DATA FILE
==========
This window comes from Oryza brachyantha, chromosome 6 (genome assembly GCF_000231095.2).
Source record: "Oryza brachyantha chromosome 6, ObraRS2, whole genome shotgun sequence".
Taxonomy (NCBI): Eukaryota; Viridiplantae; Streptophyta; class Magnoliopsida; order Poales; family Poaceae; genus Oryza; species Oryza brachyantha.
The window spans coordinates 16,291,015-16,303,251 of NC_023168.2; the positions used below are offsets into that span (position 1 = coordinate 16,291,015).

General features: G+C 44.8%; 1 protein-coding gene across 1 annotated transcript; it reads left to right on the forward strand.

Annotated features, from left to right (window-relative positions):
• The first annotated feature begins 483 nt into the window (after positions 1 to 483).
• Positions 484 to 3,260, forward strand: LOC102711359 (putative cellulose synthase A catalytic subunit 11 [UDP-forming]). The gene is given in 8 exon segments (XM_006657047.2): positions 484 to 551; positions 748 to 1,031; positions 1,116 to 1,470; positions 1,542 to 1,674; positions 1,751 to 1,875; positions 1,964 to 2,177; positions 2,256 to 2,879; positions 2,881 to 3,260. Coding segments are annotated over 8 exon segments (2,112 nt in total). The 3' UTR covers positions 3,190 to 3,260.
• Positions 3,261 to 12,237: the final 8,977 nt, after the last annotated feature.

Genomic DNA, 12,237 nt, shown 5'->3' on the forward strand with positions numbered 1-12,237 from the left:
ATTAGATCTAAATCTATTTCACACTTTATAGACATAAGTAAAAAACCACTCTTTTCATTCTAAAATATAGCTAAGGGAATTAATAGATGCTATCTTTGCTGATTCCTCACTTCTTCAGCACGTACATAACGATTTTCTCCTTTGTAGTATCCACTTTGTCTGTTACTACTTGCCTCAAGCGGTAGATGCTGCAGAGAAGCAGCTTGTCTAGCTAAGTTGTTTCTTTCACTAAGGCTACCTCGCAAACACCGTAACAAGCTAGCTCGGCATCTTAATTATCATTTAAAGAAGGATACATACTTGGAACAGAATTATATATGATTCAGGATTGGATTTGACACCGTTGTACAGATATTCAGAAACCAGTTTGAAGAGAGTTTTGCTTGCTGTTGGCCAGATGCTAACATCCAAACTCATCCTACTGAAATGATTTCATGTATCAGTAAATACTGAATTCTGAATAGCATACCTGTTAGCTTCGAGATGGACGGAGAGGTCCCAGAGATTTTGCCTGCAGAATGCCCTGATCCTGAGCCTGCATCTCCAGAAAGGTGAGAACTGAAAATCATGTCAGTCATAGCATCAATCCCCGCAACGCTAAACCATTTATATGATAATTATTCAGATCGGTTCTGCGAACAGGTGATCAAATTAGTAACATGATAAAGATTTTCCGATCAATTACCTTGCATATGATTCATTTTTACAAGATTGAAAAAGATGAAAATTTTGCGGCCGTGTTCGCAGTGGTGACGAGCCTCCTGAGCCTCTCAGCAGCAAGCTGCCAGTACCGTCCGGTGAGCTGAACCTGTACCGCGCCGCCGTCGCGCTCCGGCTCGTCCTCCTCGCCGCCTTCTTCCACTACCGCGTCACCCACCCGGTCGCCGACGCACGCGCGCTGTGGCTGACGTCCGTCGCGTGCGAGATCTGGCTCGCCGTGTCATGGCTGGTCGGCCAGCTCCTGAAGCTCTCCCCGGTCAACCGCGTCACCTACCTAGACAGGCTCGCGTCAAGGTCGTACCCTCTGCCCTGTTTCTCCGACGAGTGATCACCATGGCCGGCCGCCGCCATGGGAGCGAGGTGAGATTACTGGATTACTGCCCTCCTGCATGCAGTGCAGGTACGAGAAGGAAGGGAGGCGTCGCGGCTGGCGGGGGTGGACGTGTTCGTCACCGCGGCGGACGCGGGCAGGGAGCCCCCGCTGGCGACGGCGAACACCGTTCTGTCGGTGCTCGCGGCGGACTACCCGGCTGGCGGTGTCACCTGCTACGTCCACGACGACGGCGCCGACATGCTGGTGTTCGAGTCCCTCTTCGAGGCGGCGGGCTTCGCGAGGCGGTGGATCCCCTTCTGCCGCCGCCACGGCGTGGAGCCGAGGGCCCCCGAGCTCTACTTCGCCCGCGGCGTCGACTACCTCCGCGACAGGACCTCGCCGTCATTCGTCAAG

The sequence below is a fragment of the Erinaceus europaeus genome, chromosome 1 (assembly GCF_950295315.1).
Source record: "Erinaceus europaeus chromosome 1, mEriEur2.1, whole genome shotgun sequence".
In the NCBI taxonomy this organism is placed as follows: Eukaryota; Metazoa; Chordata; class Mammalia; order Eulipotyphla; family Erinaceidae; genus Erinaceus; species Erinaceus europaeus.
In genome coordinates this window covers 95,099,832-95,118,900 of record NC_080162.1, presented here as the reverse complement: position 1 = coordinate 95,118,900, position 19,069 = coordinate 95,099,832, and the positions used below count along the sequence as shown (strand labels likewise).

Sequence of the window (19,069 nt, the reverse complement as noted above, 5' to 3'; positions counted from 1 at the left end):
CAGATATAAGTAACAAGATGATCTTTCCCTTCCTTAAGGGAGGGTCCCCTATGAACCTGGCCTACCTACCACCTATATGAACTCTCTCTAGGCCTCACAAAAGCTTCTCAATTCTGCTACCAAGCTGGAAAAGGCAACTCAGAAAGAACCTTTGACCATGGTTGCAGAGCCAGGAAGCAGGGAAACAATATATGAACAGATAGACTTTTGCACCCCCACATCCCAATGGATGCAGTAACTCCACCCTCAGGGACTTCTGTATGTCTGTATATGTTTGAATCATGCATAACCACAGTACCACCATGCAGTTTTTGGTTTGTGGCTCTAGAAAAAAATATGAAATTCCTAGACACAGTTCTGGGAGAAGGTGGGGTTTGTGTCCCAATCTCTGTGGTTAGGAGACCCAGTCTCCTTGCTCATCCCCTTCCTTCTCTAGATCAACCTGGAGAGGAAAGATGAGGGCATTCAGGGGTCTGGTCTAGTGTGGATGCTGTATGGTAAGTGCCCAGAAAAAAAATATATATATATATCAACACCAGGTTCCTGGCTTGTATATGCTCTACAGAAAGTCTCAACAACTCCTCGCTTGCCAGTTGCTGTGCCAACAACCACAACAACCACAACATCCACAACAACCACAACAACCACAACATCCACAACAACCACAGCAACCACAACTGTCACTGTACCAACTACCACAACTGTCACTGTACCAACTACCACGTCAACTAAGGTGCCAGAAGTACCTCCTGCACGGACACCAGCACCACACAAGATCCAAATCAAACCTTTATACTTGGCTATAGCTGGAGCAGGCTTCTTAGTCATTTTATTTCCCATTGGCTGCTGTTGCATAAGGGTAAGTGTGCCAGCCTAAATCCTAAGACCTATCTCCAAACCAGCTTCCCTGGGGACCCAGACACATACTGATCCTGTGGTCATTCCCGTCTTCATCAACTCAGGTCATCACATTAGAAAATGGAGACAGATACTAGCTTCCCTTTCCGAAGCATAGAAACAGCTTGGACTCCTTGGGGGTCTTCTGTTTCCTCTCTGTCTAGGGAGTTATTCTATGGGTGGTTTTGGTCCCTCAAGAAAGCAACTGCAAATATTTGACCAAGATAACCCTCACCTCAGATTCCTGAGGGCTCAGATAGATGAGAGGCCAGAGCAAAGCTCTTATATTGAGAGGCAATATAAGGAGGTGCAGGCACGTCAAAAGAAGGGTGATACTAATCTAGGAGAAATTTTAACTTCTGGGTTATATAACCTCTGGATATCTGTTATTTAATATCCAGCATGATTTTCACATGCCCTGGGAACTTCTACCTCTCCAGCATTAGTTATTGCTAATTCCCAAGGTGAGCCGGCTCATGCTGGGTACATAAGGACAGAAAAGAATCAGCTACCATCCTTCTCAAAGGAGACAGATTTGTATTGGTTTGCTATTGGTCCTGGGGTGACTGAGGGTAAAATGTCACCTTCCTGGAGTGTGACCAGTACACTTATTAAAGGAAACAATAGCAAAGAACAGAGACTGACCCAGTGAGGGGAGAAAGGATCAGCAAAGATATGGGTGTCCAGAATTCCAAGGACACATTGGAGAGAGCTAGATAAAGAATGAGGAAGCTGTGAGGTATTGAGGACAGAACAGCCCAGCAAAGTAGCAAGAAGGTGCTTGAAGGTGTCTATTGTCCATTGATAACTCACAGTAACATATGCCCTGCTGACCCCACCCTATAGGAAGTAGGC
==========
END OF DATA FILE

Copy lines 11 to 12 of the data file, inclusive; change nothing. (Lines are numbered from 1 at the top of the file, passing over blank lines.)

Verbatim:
ATTAGATCTAAATCTATTTCACACTTTATAGACATAAGTAAAAAACCACTCTTTTCATTCTAAAATATAGCTAAGGGAATTAATAGATGCTATCTTTGCTGATTCCTCACTTCTTCAGCACGTACATAACGATTTTCTCCTTTGTAGTATCCACTTTGTCTGTTACTACTTGCCTCAAGCGGTAGATGCTGCAGAGAAGCAGCTTGTCTAGCTAAGTTGTTTCTTTCACTAAGGCTACCTCGCAAACACCGTAACAAGCTAGCTCGGCATCTTAATTATCATTTAAAGAAGGATACATACTTGGAACAGAATTATATATGATTCAGGATTGGATTTGACACCGTTGTACAGATATTCAGAAACCAGTTTGAAGAGAGTTTTGCTTGCTGTTGGCCAGATGCTAACATCCAAACTCATCCTACTGAAATGATTTCATGTATCAGTAAATACTGAATTCTGAATAGCATACCTGTTAGCTTCGAGATGGACGGAGAGGTCCCAGAGATTTTGCCTGCAGAATGCCCTGATCCTGAGCCTGCATCTCCAGAAAGGTGAGAACTGAAAATCATGTCAGTCATAGCATCAATCCCCGCAACGCTAAACCATTTATATGATAATTATTCAGATCGGTTCTGCGAACAGGTGATCAAATTAGTAACATGATAAAGATTTTCCGATCAATTACCTTGCATATGATTCATTTTTACAAGATTGAAAAAGATGAAAATTTTGCGGCCGTGTTCGCAGTGGTGACGAGCCTCCTGAGCCTCTCAGCAGCAAGCTGCCAGTACCGTCCGGTGAGCTGAACCTGTACCGCGCCGCCGTCGCGCTCCGGCTCGTCCTCCTCGCCGCCTTCTTCCACTACCGCGTCACCCACCCGGTCGCCGACGCACGCGCGCTGTGGCTGACGTCCGTCGCGTGCGAGATCTGGCTCGCCGTGTCATGGCTGGTCGGCCAGCTCCTGAAGCTCTCCCCGGTCAACCGCGTCACCTACCTAGACAGGCTCGCGTCAAGGTCGTACCCTCTGCCCTGTTTCTCCGACGAGTGATCACCATGGCCGGCCGCCGCCATGGGAGCGAGGTGAGATTACTGGATTACTGCCCTCCTGCATGCAGTGCAGGTACGAGAAGGAAGGGAGGCGTCGCGGCTGGCGGGGGTGGACGTGTTCGTCACCGCGGCGGACGCGGGCAGGGAGCCCCCGCTGGCGACGGCGAACACCGTTCTGTCGGTGCTCGCGGCGGACTACCCGGCTGGCGGTGTCACCTGCTACGTCCACGACGACGGCGCCGACATGCTGGTGTTCGAGTCCCTCTTCGAGGCGGCGGGCTTCGCGAGGCGGTGGATCCCCTTCTGCCGCCGCCACGGCGTGGAGCCGAGGGCCCCCGAGCTCTACTTCGCCCGCGGCGTCGACTACCTCCGCGACAGGACCTCGCCGTCATTCGTCAAG

The sequence below is a fragment of the Erinaceus europaeus genome, chromosome 1 (assembly GCF_950295315.1).